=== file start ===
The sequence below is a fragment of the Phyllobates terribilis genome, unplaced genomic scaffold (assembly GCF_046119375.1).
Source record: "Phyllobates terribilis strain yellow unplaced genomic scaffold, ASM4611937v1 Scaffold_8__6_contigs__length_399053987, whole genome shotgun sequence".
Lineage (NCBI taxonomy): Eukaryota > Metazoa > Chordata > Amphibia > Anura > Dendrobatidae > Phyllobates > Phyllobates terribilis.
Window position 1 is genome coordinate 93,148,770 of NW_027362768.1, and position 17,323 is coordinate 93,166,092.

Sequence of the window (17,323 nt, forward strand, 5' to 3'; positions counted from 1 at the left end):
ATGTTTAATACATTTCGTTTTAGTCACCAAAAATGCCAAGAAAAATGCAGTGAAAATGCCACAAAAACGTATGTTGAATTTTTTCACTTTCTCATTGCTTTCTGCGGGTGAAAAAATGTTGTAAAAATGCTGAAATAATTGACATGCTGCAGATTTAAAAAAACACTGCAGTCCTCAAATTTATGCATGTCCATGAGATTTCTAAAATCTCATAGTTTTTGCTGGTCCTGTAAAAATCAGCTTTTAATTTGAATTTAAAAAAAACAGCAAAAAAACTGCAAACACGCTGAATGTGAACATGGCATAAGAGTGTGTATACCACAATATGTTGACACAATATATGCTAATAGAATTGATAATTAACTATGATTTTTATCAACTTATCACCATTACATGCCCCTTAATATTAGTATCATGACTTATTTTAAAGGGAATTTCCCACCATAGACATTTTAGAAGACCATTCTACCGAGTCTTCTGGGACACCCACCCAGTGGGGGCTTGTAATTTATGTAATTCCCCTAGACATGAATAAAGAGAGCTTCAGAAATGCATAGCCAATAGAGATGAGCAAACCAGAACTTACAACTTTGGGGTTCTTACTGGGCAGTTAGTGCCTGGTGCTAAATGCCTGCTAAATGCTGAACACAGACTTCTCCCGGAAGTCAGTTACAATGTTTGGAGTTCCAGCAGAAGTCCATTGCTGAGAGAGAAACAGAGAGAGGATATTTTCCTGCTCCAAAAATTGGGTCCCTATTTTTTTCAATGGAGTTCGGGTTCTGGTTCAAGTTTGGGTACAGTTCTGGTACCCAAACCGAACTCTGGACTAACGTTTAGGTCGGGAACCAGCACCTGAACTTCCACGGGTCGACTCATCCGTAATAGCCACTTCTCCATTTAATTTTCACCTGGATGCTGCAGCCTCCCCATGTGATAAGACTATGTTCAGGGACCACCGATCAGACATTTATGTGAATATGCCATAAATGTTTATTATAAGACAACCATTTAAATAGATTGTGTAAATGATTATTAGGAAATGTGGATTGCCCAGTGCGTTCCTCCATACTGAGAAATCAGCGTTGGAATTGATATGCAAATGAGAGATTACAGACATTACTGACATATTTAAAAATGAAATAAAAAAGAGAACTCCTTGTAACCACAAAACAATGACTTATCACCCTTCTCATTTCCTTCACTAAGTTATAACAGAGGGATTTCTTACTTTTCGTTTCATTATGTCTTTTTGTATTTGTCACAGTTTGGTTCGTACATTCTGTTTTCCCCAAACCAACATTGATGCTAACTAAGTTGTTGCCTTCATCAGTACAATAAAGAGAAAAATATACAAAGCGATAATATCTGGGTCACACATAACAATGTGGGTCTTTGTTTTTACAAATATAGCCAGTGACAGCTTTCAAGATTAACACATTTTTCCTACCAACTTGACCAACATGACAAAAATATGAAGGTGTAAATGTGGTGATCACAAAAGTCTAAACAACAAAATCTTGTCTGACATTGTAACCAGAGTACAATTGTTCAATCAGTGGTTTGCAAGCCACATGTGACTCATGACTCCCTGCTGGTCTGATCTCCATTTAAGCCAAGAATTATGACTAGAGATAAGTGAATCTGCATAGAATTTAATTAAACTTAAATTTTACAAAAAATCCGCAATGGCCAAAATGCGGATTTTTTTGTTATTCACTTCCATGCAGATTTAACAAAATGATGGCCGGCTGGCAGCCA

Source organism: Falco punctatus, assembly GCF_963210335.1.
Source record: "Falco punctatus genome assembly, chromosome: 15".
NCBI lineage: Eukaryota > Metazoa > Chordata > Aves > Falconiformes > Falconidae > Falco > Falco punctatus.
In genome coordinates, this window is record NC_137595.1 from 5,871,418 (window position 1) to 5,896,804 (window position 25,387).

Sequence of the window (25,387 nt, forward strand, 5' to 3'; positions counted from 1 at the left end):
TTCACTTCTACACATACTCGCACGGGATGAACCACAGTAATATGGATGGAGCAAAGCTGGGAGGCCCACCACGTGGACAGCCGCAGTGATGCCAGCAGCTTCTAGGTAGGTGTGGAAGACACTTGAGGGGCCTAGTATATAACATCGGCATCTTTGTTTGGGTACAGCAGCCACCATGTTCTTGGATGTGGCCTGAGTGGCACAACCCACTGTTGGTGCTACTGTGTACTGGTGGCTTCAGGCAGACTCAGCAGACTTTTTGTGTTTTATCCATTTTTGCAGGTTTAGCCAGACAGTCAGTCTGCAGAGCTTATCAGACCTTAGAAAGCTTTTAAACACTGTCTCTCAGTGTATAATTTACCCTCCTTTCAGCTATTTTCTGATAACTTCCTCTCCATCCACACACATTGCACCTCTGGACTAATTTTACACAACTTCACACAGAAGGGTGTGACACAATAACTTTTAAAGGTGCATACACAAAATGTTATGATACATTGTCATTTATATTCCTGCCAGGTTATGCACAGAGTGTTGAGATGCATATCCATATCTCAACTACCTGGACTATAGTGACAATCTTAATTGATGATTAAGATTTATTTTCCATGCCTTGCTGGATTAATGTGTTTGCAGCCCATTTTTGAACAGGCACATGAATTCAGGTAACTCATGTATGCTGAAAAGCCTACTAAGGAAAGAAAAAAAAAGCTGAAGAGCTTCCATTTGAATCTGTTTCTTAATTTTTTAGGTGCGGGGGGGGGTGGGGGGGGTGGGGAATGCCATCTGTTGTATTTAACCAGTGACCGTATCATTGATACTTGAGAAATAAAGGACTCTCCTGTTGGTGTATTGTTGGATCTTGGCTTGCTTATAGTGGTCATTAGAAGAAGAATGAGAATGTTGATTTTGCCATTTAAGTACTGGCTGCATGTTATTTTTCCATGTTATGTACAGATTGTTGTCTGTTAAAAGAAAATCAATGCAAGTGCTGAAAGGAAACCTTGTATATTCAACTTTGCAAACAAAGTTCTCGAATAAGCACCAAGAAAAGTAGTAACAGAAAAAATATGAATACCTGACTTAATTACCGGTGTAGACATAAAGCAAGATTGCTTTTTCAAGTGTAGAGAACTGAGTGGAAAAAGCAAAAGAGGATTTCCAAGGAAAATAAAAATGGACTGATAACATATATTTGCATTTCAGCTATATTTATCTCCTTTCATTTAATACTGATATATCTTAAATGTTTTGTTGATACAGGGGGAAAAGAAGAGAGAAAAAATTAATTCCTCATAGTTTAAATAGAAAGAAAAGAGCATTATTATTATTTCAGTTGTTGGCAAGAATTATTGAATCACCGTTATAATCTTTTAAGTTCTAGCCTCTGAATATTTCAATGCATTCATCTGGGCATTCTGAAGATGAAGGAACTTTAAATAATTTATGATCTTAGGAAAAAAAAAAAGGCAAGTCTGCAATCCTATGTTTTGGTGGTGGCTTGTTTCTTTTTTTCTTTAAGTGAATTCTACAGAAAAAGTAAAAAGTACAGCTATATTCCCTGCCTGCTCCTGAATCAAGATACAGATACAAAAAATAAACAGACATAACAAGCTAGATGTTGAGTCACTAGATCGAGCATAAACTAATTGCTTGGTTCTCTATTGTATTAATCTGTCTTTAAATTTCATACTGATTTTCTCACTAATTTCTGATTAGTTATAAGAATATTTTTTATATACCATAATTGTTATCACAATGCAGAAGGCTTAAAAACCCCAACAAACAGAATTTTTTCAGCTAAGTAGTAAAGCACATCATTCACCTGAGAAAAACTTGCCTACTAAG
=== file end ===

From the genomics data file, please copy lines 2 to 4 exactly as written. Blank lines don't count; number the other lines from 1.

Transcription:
Source record: "Phyllobates terribilis strain yellow unplaced genomic scaffold, ASM4611937v1 Scaffold_8__6_contigs__length_399053987, whole genome shotgun sequence".
Lineage (NCBI taxonomy): Eukaryota > Metazoa > Chordata > Amphibia > Anura > Dendrobatidae > Phyllobates > Phyllobates terribilis.
Window position 1 is genome coordinate 93,148,770 of NW_027362768.1, and position 17,323 is coordinate 93,166,092.